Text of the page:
• FARM: floating 2. Hatching raceways: 0.8-1 m, current flow is maintained to keep eggs and LARVAE suspended in the water column 4.
  • LAB: does not apply.

LARVAE and FRY:

  • WILD: lake: median 5.8 m in the dry season, 6.2 m in the rainy season 1 with unclear depth range use.
  • FARM: cement tanks: 0.6 m 2FRY: earthen ponds: 1.5-2 m 3 4; hapas made of plankton net: 0.8 or 1 m 2. For carps in general, earthen ponds: 0.5-1.2 m 5, tanks: 1.2 m 5. Further research needed to determine whether this applies to C. molitorella as well.
  • LAB: does not apply.

JUVENILES:

  • WILDBENTHOPELAGIC 7 14 15, dwelling on the bottom 4 1 8. 5-20 m 16-15. Lake: median 5.8 m in the dry season, 6.2 m in the rainy season 1 with unclear depth range use.
  • FARM: earthen ponds: 1.5-4 m 4 6 7 14 8; concrete ponds: 1.2 m 9.
  • LAB: does not apply.

ADULTS:

  • WILD JUVENILES.
  • FARM: ponds: 2 m 10. For carps in general, earthen ponds: 0.8-2 m 5. Further research needed to determine whether this applies to C. molitorella as well.
  • LAB: does not apply.

SPAWNERS:

  • WILD:  LARVAE and FRY.
  • FARM: cemented breeding tanks: ~2 m 4. For carps in general, earthen ponds: 1.0-2.5 m or deeper depending on climate zone 5; storage tanks: 1.0-1.5 m 5; breeding tanks: 1 m 5. Further research needed to determine whether this applies to C. molitorella as well.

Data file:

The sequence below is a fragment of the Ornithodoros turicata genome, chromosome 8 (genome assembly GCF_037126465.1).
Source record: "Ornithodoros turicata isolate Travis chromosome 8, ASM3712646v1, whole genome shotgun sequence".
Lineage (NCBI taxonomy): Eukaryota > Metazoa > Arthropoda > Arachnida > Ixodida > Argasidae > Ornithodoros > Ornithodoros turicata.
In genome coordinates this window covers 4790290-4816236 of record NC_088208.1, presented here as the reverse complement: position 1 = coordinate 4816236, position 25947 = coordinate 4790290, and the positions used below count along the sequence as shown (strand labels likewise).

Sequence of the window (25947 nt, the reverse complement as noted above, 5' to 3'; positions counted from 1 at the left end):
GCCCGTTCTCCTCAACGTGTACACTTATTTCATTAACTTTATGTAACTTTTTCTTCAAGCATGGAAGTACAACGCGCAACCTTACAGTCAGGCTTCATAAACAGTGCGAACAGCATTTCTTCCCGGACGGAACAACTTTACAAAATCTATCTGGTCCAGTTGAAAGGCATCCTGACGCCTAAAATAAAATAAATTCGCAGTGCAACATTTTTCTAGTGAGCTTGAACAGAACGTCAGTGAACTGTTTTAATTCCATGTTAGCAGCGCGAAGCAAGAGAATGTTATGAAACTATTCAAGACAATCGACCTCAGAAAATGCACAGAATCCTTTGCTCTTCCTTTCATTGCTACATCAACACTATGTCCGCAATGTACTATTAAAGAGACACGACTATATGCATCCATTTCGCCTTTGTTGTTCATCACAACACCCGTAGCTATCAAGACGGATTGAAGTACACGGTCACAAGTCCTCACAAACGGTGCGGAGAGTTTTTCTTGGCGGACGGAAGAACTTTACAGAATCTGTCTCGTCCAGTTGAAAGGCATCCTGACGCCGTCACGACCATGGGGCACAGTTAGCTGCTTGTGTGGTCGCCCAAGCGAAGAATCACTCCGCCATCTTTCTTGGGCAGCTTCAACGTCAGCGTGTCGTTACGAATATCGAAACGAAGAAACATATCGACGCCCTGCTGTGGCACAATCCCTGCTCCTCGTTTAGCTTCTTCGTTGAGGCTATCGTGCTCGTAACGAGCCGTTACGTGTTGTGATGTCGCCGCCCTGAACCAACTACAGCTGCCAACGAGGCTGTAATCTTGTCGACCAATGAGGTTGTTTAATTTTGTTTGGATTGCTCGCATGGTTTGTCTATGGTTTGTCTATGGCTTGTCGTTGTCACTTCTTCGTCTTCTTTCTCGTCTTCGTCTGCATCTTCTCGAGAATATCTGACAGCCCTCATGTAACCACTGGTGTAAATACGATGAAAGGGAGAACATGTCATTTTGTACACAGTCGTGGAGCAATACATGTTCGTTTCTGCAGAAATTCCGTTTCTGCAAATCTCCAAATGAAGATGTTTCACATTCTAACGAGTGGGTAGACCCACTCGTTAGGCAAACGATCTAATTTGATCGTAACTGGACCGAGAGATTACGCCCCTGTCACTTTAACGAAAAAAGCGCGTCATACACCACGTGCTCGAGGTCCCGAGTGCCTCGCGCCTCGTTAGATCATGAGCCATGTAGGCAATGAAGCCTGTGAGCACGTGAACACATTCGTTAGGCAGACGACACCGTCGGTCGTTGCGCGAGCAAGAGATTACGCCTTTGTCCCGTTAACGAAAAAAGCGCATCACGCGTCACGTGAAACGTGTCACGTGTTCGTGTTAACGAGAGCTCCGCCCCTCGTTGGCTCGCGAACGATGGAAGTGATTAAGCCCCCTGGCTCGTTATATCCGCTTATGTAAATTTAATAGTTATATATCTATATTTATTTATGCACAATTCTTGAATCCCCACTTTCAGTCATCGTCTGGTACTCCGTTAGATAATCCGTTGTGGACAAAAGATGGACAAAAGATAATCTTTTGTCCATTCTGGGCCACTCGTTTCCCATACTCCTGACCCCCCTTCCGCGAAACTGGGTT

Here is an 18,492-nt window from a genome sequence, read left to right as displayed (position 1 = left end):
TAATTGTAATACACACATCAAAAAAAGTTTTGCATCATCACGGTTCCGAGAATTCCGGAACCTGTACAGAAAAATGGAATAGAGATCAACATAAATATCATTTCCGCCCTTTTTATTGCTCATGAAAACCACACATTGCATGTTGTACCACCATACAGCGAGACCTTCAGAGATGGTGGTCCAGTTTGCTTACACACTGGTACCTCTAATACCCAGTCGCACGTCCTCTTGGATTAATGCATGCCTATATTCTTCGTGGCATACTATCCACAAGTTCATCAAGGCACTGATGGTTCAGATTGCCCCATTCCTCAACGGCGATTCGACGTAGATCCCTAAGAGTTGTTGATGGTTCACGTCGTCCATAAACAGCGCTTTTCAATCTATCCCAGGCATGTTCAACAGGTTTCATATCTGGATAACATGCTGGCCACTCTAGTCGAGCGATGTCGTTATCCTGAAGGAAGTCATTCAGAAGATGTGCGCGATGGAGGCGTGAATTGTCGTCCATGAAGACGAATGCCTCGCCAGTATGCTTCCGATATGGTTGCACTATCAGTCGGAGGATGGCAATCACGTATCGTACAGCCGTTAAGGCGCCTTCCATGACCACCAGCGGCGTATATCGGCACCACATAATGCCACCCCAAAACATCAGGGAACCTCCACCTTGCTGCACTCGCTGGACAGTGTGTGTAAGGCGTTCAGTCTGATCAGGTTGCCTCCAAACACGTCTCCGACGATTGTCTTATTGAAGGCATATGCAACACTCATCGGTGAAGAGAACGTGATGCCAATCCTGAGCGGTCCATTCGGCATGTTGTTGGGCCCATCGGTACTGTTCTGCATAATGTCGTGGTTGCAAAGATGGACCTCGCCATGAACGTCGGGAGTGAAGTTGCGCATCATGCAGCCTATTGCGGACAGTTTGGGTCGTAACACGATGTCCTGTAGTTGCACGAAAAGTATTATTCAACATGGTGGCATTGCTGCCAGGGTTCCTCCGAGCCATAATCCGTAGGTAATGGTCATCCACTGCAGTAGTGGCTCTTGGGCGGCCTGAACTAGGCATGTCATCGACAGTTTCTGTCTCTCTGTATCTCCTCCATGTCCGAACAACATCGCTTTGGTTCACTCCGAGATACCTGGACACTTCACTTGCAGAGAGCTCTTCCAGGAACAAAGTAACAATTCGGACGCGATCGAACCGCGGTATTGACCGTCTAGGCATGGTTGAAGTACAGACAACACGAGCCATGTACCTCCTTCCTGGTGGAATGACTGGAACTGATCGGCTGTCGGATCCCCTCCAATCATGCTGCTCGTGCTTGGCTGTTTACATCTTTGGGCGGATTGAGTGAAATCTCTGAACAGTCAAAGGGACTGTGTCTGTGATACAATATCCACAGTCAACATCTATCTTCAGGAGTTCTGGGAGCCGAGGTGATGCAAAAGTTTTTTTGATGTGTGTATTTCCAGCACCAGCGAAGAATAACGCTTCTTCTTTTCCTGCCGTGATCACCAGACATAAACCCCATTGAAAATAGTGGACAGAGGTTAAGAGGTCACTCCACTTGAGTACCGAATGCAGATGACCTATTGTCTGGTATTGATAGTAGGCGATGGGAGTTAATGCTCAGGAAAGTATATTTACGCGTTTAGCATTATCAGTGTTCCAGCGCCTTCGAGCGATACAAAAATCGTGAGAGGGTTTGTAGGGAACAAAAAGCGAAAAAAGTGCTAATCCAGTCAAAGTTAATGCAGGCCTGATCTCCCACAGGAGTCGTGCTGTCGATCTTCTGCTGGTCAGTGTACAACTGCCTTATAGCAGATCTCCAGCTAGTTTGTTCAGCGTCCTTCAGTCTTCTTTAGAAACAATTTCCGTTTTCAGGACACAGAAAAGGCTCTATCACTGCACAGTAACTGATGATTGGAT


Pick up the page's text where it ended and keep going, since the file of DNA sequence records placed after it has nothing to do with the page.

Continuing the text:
• LAB: does not apply.



3  Migration

Some species undergo seasonal changes of environments for different purposes (feeding, spawning, etc.) and with them, environmental parameters (photoperiod, temperature, salinity) may change, too. What is the probability of providing farming conditions that are compatible with the migrating or habitat-changing behaviour of the species?

It is high for minimal and high-standard farming conditions. Our conclusion is based on a low amount of evidence.

Likelihood
Potential
Certainty

POTAMODROMOUS 17-15 4.

Eggs: does not apply.

LARVAE and FRY:

  • WILD: 11-14 h PHOTOPERIOD 12, 16.9-30.1 °C 12, fresh water 12 15.
  • FARM: for details of holding systems  S1 and S2.
  • LAB: no data found yet.

JUVENILES:

  • WILD: 11-14 h PHOTOPERIOD 12 18 19 20 21 15, 10-35 °C 22-15 23 12 19, fresh water 12 18 19 20 21 15.
  • FARM: ponds: 21.8 °C, fresh water 14. For details of holding systems  S1 and S2.